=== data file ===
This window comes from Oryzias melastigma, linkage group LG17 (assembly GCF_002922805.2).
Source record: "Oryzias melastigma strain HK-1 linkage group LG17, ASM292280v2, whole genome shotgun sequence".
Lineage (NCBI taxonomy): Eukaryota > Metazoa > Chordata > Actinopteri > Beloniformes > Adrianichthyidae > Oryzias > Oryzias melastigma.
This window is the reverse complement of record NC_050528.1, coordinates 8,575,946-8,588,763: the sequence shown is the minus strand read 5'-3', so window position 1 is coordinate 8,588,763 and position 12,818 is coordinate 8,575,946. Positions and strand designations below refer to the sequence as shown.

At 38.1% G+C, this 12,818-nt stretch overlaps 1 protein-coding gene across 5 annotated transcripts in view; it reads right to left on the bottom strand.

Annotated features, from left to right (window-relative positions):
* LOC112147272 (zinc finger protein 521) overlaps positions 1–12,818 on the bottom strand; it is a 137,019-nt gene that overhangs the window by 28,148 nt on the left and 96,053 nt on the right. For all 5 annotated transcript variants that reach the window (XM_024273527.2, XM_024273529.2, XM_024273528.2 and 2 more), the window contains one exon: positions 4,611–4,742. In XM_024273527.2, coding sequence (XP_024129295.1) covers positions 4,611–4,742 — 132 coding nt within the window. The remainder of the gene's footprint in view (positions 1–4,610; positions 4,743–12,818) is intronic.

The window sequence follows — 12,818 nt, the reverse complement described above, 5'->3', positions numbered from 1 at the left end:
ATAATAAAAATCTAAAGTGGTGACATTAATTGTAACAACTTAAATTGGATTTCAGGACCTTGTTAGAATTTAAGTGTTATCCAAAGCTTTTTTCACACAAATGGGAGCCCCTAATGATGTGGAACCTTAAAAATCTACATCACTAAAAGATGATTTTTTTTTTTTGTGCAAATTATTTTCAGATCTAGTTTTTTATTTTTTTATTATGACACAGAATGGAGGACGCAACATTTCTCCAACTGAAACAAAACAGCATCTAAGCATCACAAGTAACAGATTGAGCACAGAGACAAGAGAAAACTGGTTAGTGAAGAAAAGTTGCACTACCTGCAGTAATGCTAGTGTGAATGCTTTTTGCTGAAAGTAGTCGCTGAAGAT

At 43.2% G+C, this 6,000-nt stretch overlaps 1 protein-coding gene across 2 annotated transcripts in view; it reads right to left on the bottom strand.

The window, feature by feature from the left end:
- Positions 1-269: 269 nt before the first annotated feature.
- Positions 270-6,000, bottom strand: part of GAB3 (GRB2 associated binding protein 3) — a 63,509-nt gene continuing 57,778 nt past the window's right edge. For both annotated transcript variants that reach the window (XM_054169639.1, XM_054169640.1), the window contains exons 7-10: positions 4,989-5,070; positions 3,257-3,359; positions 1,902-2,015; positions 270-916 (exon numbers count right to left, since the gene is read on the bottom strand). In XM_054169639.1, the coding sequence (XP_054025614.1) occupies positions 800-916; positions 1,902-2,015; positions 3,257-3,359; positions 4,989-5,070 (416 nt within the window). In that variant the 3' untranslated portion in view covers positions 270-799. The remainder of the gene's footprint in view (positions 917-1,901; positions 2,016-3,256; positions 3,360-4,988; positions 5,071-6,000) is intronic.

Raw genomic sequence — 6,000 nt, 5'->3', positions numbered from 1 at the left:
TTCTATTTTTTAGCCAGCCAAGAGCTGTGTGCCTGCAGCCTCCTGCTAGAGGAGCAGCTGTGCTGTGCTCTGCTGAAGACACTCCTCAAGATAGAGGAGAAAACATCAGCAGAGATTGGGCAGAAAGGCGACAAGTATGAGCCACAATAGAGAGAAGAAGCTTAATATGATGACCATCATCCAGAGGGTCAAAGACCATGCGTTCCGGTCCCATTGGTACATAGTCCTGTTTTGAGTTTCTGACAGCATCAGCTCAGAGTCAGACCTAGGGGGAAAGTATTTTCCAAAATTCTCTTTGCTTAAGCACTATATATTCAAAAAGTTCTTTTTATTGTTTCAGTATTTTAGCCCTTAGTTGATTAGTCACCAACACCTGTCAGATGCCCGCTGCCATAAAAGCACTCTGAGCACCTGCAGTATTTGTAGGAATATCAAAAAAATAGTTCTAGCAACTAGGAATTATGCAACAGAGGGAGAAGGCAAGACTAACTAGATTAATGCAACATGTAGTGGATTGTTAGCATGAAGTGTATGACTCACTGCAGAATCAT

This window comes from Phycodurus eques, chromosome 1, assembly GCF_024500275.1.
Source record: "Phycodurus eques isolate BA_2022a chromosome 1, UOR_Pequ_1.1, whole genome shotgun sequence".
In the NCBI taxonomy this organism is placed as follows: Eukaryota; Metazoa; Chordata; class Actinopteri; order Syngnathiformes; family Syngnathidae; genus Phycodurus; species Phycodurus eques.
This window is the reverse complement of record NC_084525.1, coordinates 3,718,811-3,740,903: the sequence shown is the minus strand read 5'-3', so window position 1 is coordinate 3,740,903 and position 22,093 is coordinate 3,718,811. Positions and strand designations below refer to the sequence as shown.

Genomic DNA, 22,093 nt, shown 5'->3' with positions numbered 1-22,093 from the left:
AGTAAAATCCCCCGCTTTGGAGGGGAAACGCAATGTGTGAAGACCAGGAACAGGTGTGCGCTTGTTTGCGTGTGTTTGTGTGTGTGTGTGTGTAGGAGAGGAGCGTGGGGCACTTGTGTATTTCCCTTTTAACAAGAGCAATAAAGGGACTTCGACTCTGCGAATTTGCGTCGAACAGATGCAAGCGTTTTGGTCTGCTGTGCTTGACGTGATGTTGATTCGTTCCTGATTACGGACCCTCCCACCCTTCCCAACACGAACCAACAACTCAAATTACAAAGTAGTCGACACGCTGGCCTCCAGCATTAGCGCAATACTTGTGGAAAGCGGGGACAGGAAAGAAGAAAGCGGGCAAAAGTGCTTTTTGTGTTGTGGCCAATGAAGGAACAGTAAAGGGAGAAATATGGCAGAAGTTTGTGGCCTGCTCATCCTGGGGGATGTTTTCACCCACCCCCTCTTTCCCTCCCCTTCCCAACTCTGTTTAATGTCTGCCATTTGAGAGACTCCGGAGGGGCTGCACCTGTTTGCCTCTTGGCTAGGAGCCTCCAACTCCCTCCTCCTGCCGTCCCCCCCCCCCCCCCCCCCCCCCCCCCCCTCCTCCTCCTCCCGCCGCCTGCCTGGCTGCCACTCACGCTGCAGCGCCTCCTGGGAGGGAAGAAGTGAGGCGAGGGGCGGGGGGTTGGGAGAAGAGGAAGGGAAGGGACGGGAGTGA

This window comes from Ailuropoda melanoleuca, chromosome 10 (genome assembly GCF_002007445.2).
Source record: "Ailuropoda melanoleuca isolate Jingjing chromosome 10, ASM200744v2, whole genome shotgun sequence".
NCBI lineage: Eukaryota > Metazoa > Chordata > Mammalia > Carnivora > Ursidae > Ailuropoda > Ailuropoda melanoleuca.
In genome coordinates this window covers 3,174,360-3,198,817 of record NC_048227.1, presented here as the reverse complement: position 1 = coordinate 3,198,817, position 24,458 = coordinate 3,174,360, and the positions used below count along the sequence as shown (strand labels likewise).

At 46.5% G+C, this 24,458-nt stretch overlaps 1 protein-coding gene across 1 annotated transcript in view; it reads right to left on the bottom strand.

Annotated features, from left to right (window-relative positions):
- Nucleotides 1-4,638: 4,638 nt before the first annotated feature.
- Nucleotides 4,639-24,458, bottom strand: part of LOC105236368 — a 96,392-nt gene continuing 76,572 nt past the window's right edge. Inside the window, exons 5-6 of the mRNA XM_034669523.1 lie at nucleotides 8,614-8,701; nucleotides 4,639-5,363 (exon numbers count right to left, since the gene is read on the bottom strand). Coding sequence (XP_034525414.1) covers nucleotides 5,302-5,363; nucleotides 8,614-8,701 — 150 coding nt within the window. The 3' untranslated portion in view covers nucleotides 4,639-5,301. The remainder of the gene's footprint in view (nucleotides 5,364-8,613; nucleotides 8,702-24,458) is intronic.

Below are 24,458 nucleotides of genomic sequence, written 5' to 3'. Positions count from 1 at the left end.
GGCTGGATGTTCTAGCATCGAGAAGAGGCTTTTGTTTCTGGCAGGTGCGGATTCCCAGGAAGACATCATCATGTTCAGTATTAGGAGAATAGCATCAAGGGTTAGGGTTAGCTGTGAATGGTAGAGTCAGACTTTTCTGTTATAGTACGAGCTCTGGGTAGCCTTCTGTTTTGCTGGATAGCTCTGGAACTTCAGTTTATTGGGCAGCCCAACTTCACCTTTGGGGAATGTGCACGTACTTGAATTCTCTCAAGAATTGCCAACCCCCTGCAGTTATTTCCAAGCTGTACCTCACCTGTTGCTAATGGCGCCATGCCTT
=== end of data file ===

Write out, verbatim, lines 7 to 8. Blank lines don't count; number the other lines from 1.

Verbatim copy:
* LOC112147272 (zinc finger protein 521) overlaps positions 1–12,818 on the bottom strand; it is a 137,019-nt gene that overhangs the window by 28,148 nt on the left and 96,053 nt on the right. For all 5 annotated transcript variants that reach the window (XM_024273527.2, XM_024273529.2, XM_024273528.2 and 2 more), the window contains one exon: positions 4,611–4,742. In XM_024273527.2, coding sequence (XP_024129295.1) covers positions 4,611–4,742 — 132 coding nt within the window. The remainder of the gene's footprint in view (positions 1–4,610; positions 4,743–12,818) is intronic.

The window sequence follows — 12,818 nt, the reverse complement described above, 5'->3', positions numbered from 1 at the left end: